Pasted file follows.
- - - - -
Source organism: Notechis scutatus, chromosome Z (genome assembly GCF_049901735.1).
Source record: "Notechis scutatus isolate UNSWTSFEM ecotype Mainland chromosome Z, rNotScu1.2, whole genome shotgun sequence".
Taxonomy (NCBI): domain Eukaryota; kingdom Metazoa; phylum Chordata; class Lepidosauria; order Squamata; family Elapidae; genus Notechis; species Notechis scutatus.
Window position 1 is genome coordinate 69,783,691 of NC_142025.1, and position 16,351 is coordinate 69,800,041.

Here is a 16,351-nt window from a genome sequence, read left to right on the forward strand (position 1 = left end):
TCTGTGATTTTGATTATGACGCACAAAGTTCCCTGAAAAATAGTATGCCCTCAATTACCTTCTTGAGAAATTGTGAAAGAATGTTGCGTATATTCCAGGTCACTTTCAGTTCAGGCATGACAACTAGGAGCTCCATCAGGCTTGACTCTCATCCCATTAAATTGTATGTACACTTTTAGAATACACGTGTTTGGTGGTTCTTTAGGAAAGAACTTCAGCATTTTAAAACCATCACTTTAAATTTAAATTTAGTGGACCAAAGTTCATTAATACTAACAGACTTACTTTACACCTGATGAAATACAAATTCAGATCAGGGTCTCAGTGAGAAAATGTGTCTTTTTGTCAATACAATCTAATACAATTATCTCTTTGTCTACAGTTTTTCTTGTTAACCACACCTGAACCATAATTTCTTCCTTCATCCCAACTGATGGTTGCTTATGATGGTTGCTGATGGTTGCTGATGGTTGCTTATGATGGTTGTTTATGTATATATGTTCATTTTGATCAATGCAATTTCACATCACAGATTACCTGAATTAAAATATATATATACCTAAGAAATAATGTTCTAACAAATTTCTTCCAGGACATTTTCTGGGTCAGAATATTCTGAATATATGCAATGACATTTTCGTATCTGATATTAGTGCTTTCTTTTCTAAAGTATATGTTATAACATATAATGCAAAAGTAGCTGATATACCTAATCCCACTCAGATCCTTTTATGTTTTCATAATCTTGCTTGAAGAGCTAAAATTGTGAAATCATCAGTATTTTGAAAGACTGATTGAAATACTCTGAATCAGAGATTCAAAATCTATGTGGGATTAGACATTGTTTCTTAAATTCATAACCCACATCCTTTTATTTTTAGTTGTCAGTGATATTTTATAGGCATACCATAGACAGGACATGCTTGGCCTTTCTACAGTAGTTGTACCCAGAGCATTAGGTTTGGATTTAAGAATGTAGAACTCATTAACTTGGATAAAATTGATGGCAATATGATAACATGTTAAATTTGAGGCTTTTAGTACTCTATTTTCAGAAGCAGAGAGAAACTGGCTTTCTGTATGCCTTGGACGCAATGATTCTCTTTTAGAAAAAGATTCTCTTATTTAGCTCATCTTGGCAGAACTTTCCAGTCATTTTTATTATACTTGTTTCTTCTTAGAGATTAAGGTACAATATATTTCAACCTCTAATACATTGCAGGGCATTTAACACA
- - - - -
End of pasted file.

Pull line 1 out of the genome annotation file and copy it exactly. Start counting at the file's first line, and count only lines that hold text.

Source organism: Notechis scutatus, chromosome Z (genome assembly GCF_049901735.1).